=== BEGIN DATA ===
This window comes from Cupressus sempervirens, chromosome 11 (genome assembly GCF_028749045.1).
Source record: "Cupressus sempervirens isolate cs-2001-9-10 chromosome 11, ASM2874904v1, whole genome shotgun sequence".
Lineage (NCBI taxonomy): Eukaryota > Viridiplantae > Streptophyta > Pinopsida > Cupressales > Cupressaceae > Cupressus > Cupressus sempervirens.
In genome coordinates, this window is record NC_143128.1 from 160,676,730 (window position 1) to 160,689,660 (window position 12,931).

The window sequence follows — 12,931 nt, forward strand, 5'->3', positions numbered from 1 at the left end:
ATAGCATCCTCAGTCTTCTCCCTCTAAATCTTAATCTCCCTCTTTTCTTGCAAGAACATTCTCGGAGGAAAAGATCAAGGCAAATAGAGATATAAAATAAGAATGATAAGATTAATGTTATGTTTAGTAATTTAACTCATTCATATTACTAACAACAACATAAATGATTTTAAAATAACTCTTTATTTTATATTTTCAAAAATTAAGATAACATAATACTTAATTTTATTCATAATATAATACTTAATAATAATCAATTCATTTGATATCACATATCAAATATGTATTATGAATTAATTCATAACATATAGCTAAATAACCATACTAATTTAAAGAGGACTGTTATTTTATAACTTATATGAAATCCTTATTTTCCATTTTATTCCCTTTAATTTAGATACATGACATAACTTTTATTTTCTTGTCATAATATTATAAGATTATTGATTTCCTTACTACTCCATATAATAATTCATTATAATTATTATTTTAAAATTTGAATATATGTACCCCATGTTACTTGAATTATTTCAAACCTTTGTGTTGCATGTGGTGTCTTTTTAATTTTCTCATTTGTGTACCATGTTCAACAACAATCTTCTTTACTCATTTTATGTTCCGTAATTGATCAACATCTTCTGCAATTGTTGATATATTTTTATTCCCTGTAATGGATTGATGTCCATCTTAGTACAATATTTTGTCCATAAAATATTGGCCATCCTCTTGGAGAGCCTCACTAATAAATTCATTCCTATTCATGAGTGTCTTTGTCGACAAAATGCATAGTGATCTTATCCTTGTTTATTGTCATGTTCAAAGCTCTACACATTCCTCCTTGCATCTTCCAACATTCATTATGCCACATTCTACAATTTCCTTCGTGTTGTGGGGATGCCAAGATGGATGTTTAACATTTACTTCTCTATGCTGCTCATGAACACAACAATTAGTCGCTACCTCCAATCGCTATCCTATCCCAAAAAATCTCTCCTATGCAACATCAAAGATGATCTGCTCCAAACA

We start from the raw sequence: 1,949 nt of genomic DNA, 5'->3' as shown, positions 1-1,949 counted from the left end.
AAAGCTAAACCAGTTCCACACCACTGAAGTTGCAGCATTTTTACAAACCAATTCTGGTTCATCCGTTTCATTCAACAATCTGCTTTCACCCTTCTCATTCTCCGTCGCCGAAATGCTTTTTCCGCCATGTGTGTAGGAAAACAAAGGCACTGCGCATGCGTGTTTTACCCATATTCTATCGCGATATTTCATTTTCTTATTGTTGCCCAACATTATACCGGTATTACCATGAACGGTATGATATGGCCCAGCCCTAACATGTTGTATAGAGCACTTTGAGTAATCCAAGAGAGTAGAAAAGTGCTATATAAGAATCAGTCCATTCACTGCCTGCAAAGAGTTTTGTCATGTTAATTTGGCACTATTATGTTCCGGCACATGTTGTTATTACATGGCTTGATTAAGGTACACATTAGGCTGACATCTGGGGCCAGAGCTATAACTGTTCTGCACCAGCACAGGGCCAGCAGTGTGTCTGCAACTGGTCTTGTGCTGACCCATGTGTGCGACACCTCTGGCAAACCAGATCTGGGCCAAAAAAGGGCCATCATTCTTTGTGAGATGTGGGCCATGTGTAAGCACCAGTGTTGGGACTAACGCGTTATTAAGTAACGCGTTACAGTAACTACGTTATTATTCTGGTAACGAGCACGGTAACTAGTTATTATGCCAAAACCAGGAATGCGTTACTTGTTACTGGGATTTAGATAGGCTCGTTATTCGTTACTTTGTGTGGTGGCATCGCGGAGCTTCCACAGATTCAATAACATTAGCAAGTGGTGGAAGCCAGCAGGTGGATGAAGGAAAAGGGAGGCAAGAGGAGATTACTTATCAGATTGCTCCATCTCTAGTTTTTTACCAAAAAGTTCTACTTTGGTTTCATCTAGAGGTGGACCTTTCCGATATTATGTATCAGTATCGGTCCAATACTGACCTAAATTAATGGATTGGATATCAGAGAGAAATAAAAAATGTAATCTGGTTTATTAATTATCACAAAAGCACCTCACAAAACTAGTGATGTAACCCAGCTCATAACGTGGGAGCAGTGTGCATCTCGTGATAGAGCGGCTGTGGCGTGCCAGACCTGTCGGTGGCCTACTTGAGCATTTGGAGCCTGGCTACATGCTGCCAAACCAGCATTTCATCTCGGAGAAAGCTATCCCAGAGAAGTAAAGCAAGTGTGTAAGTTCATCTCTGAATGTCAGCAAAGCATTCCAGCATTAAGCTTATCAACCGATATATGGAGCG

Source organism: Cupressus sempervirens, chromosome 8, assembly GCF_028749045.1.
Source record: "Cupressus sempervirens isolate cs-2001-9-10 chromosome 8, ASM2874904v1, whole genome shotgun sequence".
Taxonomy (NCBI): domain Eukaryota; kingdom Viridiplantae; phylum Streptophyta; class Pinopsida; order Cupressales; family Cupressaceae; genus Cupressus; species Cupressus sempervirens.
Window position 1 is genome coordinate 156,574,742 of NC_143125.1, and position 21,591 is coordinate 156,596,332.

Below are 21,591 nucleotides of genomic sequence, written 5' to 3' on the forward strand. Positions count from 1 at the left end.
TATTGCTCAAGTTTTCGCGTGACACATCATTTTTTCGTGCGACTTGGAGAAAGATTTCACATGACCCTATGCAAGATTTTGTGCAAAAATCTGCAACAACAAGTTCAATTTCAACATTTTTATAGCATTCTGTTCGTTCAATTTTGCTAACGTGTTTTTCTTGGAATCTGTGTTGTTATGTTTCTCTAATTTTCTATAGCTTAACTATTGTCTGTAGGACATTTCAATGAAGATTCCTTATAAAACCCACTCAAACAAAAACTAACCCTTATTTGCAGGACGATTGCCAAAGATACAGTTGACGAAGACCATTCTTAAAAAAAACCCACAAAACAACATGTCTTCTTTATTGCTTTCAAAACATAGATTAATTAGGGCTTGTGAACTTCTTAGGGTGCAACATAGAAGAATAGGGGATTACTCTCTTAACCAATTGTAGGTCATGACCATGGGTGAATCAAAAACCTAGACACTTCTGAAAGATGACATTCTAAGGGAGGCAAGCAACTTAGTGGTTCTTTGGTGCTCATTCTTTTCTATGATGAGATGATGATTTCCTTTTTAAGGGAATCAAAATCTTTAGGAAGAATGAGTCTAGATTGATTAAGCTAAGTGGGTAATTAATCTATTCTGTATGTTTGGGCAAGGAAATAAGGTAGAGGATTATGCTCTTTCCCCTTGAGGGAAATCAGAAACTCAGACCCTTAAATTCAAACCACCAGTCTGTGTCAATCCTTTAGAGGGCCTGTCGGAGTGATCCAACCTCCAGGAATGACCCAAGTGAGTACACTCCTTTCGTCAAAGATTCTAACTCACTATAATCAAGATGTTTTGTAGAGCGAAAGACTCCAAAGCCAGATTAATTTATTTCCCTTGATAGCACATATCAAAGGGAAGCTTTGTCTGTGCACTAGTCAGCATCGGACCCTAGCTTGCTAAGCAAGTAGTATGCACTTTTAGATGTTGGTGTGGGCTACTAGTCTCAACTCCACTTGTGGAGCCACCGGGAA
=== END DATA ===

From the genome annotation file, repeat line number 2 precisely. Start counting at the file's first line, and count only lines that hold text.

Source record: "Cupressus sempervirens isolate cs-2001-9-10 chromosome 11, ASM2874904v1, whole genome shotgun sequence".